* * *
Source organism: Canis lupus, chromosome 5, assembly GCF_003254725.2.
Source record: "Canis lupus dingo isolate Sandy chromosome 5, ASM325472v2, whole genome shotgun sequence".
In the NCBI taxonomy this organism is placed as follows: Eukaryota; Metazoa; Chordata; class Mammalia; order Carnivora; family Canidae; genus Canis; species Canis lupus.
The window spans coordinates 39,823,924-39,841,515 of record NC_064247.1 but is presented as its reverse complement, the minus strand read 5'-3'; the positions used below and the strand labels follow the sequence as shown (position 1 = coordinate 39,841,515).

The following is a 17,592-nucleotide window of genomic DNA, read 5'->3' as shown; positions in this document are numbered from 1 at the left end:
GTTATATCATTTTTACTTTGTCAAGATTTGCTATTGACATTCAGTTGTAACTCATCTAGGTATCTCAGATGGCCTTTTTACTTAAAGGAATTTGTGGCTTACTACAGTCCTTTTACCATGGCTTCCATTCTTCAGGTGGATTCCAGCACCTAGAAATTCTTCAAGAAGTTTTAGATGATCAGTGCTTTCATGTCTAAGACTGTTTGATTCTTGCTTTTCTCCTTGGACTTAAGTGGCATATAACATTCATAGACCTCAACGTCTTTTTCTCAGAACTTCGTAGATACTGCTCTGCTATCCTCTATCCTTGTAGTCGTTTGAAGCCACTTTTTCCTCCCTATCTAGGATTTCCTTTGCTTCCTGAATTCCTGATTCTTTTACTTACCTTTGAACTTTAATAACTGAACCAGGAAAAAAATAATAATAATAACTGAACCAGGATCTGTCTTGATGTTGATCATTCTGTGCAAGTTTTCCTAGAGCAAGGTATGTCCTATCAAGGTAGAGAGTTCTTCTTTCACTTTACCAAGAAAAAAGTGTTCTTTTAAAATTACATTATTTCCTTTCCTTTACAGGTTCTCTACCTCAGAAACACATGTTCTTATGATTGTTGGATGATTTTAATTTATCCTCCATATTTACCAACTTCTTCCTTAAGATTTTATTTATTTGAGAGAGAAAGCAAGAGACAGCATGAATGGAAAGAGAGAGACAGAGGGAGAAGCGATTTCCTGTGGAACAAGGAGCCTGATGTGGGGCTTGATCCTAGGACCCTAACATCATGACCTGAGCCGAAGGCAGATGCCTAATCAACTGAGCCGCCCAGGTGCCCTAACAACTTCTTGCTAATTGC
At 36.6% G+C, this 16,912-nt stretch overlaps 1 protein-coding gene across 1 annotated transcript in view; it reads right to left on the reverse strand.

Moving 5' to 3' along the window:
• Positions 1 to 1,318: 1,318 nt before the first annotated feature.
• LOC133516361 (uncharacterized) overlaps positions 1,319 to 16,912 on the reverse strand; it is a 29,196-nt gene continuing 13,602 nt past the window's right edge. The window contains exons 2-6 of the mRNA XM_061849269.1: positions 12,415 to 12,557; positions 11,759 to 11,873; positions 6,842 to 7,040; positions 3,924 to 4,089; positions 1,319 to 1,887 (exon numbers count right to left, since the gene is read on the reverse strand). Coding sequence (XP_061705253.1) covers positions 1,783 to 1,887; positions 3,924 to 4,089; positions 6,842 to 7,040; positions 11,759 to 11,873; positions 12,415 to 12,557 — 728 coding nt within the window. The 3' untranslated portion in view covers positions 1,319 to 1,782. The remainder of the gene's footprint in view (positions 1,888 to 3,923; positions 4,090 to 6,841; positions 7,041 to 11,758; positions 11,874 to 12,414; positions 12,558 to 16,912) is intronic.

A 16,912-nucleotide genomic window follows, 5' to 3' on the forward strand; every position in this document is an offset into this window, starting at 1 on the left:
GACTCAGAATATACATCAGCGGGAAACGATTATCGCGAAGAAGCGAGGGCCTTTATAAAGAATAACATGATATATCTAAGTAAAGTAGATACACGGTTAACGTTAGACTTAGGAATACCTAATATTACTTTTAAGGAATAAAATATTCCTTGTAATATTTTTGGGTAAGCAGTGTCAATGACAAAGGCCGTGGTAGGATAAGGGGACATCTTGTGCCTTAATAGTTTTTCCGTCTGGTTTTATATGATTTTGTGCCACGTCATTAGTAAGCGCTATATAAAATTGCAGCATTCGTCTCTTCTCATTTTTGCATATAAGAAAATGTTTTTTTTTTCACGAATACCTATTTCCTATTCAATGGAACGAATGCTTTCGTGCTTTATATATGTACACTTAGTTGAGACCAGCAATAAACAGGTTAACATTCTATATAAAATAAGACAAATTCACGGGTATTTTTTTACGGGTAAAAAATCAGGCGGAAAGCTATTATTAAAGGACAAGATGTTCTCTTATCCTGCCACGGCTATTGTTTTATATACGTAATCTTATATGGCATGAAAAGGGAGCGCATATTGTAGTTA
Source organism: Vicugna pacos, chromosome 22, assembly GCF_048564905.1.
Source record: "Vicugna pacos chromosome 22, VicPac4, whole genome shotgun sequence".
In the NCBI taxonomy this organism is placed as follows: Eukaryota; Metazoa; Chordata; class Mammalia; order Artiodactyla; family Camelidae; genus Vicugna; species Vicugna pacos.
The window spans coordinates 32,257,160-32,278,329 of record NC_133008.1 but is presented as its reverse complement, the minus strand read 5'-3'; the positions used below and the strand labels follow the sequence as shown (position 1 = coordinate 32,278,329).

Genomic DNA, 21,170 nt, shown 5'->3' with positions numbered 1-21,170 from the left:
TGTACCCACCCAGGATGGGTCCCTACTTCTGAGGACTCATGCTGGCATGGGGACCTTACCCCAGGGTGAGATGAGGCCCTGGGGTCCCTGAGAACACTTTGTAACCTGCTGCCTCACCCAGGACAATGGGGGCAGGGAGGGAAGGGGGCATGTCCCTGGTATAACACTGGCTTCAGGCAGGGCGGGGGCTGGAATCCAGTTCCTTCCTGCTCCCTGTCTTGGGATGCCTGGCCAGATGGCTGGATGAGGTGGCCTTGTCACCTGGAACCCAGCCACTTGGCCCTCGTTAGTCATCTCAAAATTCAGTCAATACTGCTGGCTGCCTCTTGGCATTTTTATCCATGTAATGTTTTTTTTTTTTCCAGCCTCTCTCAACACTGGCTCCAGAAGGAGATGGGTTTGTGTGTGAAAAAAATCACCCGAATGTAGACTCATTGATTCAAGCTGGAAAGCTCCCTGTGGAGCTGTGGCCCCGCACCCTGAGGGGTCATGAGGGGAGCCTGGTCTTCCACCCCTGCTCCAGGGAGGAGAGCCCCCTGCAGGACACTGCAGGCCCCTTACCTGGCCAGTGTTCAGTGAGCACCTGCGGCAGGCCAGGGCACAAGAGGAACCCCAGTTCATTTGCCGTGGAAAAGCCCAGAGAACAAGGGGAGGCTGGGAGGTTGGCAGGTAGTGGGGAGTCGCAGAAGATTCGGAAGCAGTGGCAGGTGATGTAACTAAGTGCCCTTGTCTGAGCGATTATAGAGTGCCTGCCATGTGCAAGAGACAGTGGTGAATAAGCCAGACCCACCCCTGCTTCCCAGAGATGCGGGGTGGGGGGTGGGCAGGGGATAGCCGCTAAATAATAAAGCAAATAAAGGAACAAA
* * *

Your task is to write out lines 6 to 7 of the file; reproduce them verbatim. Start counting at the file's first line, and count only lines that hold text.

GTTATATCATTTTTACTTTGTCAAGATTTGCTATTGACATTCAGTTGTAACTCATCTAGGTATCTCAGATGGCCTTTTTACTTAAAGGAATTTGTGGCTTACTACAGTCCTTTTACCATGGCTTCCATTCTTCAGGTGGATTCCAGCACCTAGAAATTCTTCAAGAAGTTTTAGATGATCAGTGCTTTCATGTCTAAGACTGTTTGATTCTTGCTTTTCTCCTTGGACTTAAGTGGCATATAACATTCATAGACCTCAACGTCTTTTTCTCAGAACTTCGTAGATACTGCTCTGCTATCCTCTATCCTTGTAGTCGTTTGAAGCCACTTTTTCCTCCCTATCTAGGATTTCCTTTGCTTCCTGAATTCCTGATTCTTTTACTTACCTTTGAACTTTAATAACTGAACCAGGAAAAAAATAATAATAATAACTGAACCAGGATCTGTCTTGATGTTGATCATTCTGTGCAAGTTTTCCTAGAGCAAGGTATGTCCTATCAAGGTAGAGAGTTCTTCTTTCACTTTACCAAGAAAAAAGTGTTCTTTTAAAATTACATTATTTCCTTTCCTTTACAGGTTCTCTACCTCAGAAACACATGTTCTTATGATTGTTGGATGATTTTAATTTATCCTCCATATTTACCAACTTCTTCCTTAAGATTTTATTTATTTGAGAGAGAAAGCAAGAGACAGCATGAATGGAAAGAGAGAGACAGAGGGAGAAGCGATTTCCTGTGGAACAAGGAGCCTGATGTGGGGCTTGATCCTAGGACCCTAACATCATGACCTGAGCCGAAGGCAGATGCCTAATCAACTGAGCCGCCCAGGTGCCCTAACAACTTCTTGCTAATTGC
At 36.6% G+C, this 16,912-nt stretch overlaps 1 protein-coding gene across 1 annotated transcript in view; it reads right to left on the reverse strand.